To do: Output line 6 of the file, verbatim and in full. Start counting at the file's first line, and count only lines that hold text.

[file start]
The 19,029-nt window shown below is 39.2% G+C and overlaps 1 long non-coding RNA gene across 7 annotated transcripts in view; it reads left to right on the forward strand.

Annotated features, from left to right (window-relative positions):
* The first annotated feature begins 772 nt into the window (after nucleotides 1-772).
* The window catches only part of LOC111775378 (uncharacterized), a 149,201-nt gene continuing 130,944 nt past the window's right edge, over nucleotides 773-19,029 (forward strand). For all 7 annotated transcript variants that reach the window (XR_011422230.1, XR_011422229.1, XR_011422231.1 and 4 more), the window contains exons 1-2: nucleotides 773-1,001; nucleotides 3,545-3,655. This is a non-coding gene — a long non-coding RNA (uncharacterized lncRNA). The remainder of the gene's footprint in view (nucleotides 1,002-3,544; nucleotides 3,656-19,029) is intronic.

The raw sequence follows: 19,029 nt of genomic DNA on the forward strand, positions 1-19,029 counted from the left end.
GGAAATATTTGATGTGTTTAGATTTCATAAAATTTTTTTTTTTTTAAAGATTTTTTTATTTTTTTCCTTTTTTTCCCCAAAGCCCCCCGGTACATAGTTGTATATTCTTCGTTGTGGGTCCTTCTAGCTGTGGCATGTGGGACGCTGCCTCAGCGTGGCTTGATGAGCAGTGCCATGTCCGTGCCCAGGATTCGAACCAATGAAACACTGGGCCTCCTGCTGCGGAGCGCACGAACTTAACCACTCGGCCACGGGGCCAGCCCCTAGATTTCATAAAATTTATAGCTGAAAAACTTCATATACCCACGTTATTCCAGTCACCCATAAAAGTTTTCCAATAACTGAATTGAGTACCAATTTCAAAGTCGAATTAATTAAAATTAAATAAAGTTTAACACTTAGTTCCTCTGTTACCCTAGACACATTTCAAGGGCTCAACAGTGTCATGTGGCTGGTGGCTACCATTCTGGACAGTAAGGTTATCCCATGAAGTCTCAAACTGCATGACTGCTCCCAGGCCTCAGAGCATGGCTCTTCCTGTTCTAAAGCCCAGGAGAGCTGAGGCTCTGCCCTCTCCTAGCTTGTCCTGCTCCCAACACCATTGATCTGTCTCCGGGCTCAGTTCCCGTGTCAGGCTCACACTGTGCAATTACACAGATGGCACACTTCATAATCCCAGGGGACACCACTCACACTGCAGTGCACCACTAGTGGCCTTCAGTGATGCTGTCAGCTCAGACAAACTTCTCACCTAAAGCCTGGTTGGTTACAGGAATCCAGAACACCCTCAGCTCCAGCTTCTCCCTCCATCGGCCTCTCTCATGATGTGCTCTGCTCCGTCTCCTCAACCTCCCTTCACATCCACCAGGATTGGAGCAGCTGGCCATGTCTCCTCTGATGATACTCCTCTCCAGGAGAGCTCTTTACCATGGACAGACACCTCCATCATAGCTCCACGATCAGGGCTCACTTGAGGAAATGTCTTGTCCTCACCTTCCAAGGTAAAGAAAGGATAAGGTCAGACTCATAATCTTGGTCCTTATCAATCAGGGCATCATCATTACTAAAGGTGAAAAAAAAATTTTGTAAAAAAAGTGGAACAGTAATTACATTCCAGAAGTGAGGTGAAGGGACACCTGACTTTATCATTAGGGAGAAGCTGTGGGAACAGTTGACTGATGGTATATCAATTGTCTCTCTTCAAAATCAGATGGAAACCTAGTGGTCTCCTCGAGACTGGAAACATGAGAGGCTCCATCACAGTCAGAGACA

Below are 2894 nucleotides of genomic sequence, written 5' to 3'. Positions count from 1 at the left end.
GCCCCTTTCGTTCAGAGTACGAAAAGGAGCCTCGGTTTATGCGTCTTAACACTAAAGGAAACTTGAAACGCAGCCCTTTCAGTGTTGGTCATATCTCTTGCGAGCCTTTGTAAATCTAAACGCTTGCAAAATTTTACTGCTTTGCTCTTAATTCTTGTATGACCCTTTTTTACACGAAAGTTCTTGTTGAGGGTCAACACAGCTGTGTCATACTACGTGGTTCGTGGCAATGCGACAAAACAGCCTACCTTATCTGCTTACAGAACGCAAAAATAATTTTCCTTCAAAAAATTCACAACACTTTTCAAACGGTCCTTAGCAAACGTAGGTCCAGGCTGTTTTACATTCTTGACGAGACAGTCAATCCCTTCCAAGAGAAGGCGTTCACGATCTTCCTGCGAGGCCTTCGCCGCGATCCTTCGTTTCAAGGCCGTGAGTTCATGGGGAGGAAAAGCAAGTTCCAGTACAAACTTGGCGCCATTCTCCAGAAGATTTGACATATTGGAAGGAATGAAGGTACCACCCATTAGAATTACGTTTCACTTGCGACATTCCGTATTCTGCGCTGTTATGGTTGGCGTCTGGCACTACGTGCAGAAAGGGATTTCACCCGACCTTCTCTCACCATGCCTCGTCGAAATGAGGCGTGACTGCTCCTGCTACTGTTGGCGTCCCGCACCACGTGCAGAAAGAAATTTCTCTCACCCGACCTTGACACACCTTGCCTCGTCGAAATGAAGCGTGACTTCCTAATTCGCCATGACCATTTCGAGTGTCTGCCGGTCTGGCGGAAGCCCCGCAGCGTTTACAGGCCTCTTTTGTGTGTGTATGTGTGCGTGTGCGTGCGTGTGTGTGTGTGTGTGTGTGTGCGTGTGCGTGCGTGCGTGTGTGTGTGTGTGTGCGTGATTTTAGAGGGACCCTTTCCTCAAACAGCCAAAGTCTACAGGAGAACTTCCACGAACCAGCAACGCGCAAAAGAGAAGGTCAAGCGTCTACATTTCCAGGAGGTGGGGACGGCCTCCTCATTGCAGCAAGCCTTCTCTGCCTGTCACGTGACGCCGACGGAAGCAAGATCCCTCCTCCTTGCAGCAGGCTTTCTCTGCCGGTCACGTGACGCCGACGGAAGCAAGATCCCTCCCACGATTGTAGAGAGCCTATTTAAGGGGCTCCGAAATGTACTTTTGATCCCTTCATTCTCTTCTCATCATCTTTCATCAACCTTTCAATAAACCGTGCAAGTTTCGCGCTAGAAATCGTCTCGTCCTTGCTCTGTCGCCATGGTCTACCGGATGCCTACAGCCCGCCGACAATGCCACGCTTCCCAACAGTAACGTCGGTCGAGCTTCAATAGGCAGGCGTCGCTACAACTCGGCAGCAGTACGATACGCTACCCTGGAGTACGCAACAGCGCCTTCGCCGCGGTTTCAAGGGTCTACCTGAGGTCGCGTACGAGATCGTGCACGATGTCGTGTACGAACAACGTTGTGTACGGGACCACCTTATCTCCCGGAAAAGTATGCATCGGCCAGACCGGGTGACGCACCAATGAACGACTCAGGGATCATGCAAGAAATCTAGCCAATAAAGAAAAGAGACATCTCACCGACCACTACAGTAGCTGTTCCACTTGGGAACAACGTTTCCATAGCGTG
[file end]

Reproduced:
GGAAATATTTGATGTGTTTAGATTTCATAAAATTTTTTTTTTTTTAAAGATTTTTTTATTTTTTTCCTTTTTTTCCCCAAAGCCCCCCGGTACATAGTTGTATATTCTTCGTTGTGGGTCCTTCTAGCTGTGGCATGTGGGACGCTGCCTCAGCGTGGCTTGATGAGCAGTGCCATGTCCGTGCCCAGGATTCGAACCAATGAAACACTGGGCCTCCTGCTGCGGAGCGCACGAACTTAACCACTCGGCCACGGGGCCAGCCCCTAGATTTCATAAAATTTATAGCTGAAAAACTTCATATACCCACGTTATTCCAGTCACCCATAAAAGTTTTCCAATAACTGAATTGAGTACCAATTTCAAAGTCGAATTAATTAAAATTAAATAAAGTTTAACACTTAGTTCCTCTGTTACCCTAGACACATTTCAAGGGCTCAACAGTGTCATGTGGCTGGTGGCTACCATTCTGGACAGTAAGGTTATCCCATGAAGTCTCAAACTGCATGACTGCTCCCAGGCCTCAGAGCATGGCTCTTCCTGTTCTAAAGCCCAGGAGAGCTGAGGCTCTGCCCTCTCCTAGCTTGTCCTGCTCCCAACACCATTGATCTGTCTCCGGGCTCAGTTCCCGTGTCAGGCTCACACTGTGCAATTACACAGATGGCACACTTCATAATCCCAGGGGACACCACTCACACTGCAGTGCACCACTAGTGGCCTTCAGTGATGCTGTCAGCTCAGACAAACTTCTCACCTAAAGCCTGGTTGGTTACAGGAATCCAGAACACCCTCAGCTCCAGCTTCTCCCTCCATCGGCCTCTCTCATGATGTGCTCTGCTCCGTCTCCTCAACCTCCCTTCACATCCACCAGGATTGGAGCAGCTGGCCATGTCTCCTCTGATGATACTCCTCTCCAGGAGAGCTCTTTACCATGGACAGACACCTCCATCATAGCTCCACGATCAGGGCTCACTTGAGGAAATGTCTTGTCCTCACCTTCCAAGGTAAAGAAAGGATAAGGTCAGACTCATAATCTTGGTCCTTATCAATCAGGGCATCATCATTACTAAAGGTGAAAAAAAAATTTTGTAAAAAAAGTGGAACAGTAATTACATTCCAGAAGTGAGGTGAAGGGACACCTGACTTTATCATTAGGGAGAAGCTGTGGGAACAGTTGACTGATGGTATATCAATTGTCTCTCTTCAAAATCAGATGGAAACCTAGTGGTCTCCTCGAGACTGGAAACATGAGAGGCTCCATCACAGTCAGAGACA